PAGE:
The Retirement Risk Evaluator: Part One — Why We Need a New Type of Retirement Calculator


By Rob Bennett

The Retirement Risk Evaluator is a retirement calculator that reveals to aspiring retirees the safe withdrawal rate (the inflation-adjusted amount that they can take from their investment portfolio to cover each year’s living expenses with virtual certainty that the retirement plan will survive at least 30 years) that applies for retirements beginning at any of the various possible valuation levels. The calculator permits the user to compare the results obtained for portfolios with different stock allocations and for retirement plans calling for different minimum ending balances.

retirement risk scenarios

Abacab Fund Sees Mispricing In Options As Black-Scholes Has Become “Inadequate”

Abacab Asset Management's flagship investment fund, the Abacab Fund, had a "very strong" 2020, returning 25.9% net, that's according to a copy of the firm's year-end letter to investors, which ValueWalk has been able to review. Commenting on the investment environment last year, the fund manager noted that, due to the accelerated adoption of many Read More

The volatility of stock prices causes particular problems for retirees. No investor enjoys seeing his portfolio value swing wildly upward or downward. But retirees have a special vulnerability. Since retirees are taking money out of their portfolios each year rather than adding money to them, dramatic price drops are more alarming. The combined effect of annual withdrawals to cover living expenses and dramatic price drops can cause retirement portfolios with heavy stock allocations to be reduced to small values in shockingly short amounts of time.

Imagine a retiree who started his retirement with $1 million of savings and who, noting that stocks have provided an average long-term return of 6.5 percent real, planned to withdraw $65,000 (6.5 percent of $1 million) to cover living expenses each year. In the Great Crash of the late 1920s and early 1930s, stock prices declined by 80 percent real. If a retiree were to see a similarly dramatic price crash take place in the early years of his retirement, his account could be depleted by the end of Year Four ($800,000 in losses plus $260,000 in withdrawals). This example unrealistically assumes (for purposes of ease of discussion) a portfolio invested 100 percent in stocks. But the principle being illustrated obviously applies (in a slightly less dramatic fashion) for any portfolio with a heavy stock investment.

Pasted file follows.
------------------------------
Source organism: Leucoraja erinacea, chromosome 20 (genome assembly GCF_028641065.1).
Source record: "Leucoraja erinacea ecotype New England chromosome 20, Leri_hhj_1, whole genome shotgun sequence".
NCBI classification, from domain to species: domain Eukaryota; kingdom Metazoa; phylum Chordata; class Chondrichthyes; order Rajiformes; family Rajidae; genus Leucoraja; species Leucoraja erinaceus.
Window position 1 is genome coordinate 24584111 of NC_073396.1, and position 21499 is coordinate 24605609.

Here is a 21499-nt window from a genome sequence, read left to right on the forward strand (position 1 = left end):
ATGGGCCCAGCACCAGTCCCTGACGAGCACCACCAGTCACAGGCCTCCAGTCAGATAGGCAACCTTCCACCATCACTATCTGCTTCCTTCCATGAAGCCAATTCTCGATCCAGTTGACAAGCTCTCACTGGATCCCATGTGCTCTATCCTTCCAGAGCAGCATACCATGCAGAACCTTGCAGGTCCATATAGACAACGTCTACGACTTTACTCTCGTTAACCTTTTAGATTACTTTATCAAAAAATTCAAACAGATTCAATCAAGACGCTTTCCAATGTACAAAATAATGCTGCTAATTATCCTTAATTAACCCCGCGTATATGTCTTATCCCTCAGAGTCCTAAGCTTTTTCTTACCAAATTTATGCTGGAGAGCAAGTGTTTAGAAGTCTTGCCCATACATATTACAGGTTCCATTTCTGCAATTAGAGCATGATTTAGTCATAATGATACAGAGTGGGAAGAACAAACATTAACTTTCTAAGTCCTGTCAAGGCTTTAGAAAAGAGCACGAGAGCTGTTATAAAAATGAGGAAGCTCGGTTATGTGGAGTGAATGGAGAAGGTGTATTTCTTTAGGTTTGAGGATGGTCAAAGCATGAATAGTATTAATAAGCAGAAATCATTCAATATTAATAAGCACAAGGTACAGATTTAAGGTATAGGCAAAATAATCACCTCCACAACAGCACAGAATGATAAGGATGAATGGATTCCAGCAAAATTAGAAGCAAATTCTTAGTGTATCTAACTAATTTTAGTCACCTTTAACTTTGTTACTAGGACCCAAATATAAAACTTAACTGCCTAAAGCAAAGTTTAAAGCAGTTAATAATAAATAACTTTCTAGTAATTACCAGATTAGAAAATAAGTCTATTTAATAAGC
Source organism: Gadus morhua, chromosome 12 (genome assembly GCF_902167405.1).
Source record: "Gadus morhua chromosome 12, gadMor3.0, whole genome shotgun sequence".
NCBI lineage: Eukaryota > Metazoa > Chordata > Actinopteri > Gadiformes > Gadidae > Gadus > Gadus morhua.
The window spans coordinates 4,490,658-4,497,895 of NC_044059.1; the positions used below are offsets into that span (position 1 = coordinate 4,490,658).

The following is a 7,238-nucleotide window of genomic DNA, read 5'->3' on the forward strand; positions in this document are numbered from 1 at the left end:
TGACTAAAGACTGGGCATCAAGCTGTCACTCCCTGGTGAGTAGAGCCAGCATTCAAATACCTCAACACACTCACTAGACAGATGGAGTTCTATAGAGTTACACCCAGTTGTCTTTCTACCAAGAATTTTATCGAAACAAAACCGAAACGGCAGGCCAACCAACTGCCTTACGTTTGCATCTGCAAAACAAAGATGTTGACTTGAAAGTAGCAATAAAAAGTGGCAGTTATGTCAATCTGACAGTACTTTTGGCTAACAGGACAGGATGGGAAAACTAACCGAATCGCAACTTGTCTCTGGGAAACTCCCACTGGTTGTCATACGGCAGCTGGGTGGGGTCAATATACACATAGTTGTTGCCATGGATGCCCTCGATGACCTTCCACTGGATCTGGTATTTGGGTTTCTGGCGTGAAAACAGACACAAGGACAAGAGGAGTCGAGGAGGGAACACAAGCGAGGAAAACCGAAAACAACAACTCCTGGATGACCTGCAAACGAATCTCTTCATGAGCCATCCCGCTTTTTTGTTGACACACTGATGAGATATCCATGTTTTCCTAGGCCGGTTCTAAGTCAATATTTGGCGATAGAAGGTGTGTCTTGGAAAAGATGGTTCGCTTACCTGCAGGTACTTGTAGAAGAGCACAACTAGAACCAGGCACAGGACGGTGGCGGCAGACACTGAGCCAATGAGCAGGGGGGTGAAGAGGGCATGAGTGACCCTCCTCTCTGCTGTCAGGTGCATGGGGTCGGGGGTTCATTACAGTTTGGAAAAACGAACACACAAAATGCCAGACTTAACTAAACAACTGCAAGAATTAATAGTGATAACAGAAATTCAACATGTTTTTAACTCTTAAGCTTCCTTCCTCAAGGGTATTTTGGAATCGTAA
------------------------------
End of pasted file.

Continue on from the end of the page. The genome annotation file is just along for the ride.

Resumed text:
Investors still in the process of accumulating assets can comfort themselves that their portfolios will recover in time. Retirees cannot safely assume that. And of course even price drops not dramatic enough to wipe out a retiree’s portfolio can cause great stress to investors no longer in the workforce.

It’s not much of a solution to the problem for retirees to avoid stocks. Non-volatile asset classes often pay returns of only 2 percent real or 3 percent real. Giving up an asset class that pays an average return of 6 percent real for one that pays a return of 2 percent real triples the amount of savings needed to finance a specified amount of annual spending. Retirees need to invest in stocks. But the volatility of stock prices make stock investing problematic for those in the withdrawal stage of the investing life cycle.

Researchers have tried to address the problem through the use of safe withdrawal rate research. These studies look at all 30-year returns sequences seen in the U.S. historical record. They identify the highest withdrawal rate that caused zero retirement failures and deem it the “safe withdrawal rate.” This number is 4 percent. The thinking is that, if a 4 percent withdrawal worked in all 30-year returns sequences in the historical record, it is safe to presume that it will work in future 30-year returns sequences.

Financial planners have been telling retirees for years now that it is safe to withdrawal $40,000 per year from a $1 million portfolio. Since the 4 percent number is described as the withdrawal percentage that works in a worst-case scenario, retirees open to the idea of taking on a little bit of risk often elect to withdrawal something more than that, perhaps 5 percent or in less frequent cases even 6 percent of portfolio value.

A good percentage of the millions of retirements that have been constructed pursuant to these studies (and the retirement calculators constructed in line with their findings) are not safe. The methodology used in the retirement studies is analytically invalid, according to the wealth of research published over the past 30 years showing that valuations affect long-term returns.